• Yeah from what I’m reading it’s Alicia Vikander the showstopper. Over and over again people say. Elated for Vikander of course; an astonishing talent, but this gives me even less hope for the movie as a whole. I’m strange that way. Also going by the critics Redmayne won’t come close to Fassy for the Oscar. Look for his challenger(s) elsewhere.

  • Dosser

    The Guy Lodge article about Vikander being the real winner of the film aside, I’m just not sure that there’s a consensus about Vikander one way or the other (which could itself signify the difficulty in her chances). Even the positive reviews of her work tend to be pithy compliments. Jessica Kaing suggested she might be the “MVP” of the film but preceded to give a lukewarm review. Variety’s Debruge said she “reflected” Redmayne’s embodiment of Elbe (thus framing her as a decent supporting player).

    Alonso Duralde and Geoffrey MacNab were very pleased with her work, but Johnathan Romney called said she lacked subtlety and was “over-emphatic.” A good number of reviews (like the Daily Mail’s Michael Roddy) either barely mention Vikander’s work or only mention it in reference to Redmayne’s.

    Don’t get me wrong, it’s still early in the review game and things could very well improve at Toronto. More importantly, it behooves us to remember that festival reviews (particularly European festival reviews) are a shoddy measure of American film award chances (Best Actress Rooney but not Blanchett at Cannes, just as a random example).

  • Ambra

    Vikander hasn’t raves. She’s co-lead and she barely got noticed for her performance. Even Variety review didn’t mentioned her. The only article that was written about her is from Lodge and there aren’t raves in it. She could even snobbed in leading. Her best chance (but difficult win) is in Supporting.

  • Alonso Duralde and Geoffrey MacNab were very pleased with her work, but Johnathan Romney called said she lacked subtlety and was “over-emphatic.”

    In other words, Jonathan Romney said she gave a performance that’d be right up Oscar’s street.

    A good number of reviews (like the Daily Mail’s Michael Roddy) either barely mention Vikander’s work or only mention it in reference to Redmayne’s.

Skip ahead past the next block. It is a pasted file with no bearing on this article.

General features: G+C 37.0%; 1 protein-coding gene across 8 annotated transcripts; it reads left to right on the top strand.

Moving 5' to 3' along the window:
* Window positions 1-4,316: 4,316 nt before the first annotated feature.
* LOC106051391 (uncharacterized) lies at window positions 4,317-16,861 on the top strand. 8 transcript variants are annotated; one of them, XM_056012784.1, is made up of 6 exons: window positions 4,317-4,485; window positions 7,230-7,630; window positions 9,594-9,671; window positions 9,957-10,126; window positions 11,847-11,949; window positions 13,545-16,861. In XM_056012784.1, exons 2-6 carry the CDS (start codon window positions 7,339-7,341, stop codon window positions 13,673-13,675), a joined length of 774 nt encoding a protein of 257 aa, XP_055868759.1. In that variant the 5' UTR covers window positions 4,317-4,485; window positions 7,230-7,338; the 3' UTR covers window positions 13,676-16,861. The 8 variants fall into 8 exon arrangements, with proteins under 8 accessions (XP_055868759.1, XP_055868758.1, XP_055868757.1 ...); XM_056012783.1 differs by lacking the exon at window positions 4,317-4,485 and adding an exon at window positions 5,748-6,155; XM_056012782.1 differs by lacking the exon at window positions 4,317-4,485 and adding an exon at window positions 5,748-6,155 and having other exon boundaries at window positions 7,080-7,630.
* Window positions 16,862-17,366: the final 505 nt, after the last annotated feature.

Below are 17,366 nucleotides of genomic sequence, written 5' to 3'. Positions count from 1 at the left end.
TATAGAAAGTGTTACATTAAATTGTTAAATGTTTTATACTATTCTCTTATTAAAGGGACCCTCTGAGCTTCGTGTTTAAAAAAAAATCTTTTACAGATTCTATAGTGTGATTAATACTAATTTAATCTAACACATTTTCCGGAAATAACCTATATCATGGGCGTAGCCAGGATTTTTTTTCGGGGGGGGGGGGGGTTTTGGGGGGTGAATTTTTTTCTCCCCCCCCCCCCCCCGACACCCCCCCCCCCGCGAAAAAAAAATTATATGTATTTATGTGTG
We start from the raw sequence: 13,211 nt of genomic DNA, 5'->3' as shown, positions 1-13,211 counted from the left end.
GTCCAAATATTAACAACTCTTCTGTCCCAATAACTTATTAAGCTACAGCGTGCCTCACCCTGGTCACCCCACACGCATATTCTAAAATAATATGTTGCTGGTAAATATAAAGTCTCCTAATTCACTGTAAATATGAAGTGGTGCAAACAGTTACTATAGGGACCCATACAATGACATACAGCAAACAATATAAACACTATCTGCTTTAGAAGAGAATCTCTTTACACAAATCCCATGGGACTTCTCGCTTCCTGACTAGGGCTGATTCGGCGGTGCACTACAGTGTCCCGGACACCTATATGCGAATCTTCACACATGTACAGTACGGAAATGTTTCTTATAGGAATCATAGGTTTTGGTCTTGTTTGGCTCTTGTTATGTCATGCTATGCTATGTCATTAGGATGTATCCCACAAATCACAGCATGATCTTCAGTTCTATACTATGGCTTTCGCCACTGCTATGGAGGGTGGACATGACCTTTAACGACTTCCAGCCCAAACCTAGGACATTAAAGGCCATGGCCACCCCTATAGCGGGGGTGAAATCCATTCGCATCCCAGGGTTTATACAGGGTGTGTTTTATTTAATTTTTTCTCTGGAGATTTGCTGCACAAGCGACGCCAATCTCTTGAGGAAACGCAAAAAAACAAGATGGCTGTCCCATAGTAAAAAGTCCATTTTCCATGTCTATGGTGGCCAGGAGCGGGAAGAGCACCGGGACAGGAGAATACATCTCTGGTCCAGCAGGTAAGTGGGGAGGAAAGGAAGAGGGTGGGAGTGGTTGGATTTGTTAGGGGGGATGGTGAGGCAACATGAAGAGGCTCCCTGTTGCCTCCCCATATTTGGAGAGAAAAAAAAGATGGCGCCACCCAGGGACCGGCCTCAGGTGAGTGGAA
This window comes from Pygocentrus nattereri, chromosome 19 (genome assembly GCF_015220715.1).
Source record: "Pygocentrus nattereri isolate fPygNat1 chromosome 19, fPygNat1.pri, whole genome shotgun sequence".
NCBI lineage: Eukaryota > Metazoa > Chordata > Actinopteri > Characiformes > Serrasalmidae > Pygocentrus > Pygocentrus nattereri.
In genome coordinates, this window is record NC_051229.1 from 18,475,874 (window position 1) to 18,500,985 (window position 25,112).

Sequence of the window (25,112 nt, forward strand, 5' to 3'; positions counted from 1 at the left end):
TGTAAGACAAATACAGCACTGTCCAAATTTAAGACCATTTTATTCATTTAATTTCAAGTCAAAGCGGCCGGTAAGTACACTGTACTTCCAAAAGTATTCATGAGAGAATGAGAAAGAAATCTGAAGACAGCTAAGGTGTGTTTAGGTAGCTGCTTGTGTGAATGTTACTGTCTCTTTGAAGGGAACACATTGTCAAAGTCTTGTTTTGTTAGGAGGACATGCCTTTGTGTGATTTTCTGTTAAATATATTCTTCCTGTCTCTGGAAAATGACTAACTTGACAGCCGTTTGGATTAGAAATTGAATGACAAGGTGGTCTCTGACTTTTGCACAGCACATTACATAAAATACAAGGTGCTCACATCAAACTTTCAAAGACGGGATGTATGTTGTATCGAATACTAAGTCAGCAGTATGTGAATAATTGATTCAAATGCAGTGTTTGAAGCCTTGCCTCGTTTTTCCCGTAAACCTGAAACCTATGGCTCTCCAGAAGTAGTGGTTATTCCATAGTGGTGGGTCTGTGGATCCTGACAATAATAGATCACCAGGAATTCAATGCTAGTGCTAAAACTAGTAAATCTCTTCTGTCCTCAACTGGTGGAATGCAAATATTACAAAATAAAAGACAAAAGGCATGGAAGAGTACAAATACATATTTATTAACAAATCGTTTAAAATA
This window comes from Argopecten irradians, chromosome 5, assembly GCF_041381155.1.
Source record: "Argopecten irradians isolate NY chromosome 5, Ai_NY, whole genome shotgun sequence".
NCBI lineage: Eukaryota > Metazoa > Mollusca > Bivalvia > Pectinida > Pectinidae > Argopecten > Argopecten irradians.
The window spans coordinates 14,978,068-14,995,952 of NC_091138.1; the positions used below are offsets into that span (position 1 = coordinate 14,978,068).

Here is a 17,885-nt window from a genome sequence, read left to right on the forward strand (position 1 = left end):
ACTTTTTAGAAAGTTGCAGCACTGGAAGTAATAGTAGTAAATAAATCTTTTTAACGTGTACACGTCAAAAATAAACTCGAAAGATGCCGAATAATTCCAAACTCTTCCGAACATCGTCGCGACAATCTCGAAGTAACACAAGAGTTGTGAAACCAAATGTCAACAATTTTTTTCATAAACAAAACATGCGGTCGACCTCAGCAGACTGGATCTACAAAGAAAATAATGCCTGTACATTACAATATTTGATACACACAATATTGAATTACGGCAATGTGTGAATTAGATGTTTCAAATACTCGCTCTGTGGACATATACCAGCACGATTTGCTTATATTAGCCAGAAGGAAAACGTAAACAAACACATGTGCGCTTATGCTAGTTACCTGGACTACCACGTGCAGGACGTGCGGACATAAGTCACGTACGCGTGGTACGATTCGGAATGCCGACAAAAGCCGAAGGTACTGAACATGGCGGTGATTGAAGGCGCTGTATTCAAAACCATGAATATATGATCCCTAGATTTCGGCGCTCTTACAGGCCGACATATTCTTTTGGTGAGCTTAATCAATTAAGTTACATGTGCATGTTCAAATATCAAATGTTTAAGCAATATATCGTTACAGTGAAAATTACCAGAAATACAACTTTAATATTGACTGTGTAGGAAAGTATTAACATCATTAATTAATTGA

Sexism. Probably. Usually is.

  • gosh, it’s hard for me to resist buying into this neat new idea that Jonathan Romney, Alonso Duralde, Michael Roddy, and Geoffrey MacNab are plugged into Oscar voter mentality, but I think I can wait till we hear from a Brit critic whose opinion Oscar voters give a shit about. Which is actually none of them, so this could be a long cold dank drizzly wait.

  • Dosser

    Agreed! (Both to Paddy and Ryan). I’m sure more positive reviews (and awards merriment) will be in store for both leads. And obviously British critics are a sloppy oscar metric (along with festival critics). The only reason I listed the various reviews (at least those I could easily find on google) was to point to the inevitable lesson in oscar prognostication: “raves” is a term used surprisingly liberally and can refer to a range of reviews. This is simply the nature of “buzz.”

    For the record I’m excited to see more of Vikander after Ex Machina. With her eighty films out this year I’m sure she’ll find traction with one of the many horses she has in this race.

  • Emma

    “For the record I’m excited to see more of Vikander after Ex Machina. With her eighty films out this year I’m sure she’ll find traction with one of the many horses she has in this race.”

    Her only phony is The Danish Girl (Ex Machina isn’t AMPAS material; Testament of Youth isn’t a factor: it needed of a good Box Office to make a splash-it didn’t. Burnt is only a cameo; U.N.C.LE. was a flop)

  • Dosser

    Emma, any word on tulip fever? Also, has the light between oceans got a firm release date yet?

  • Emma

    Tulip Fever hasn’t good buzz and The Lights Between Oceans has rating (PG13), a test screening and no Festival? This isn’t good (BTW ian’t Oscar friendly)

  • Alicia Vikander is reminding me of Jessica Chastain in 2011 – astonishingly good year in work. Wowsers.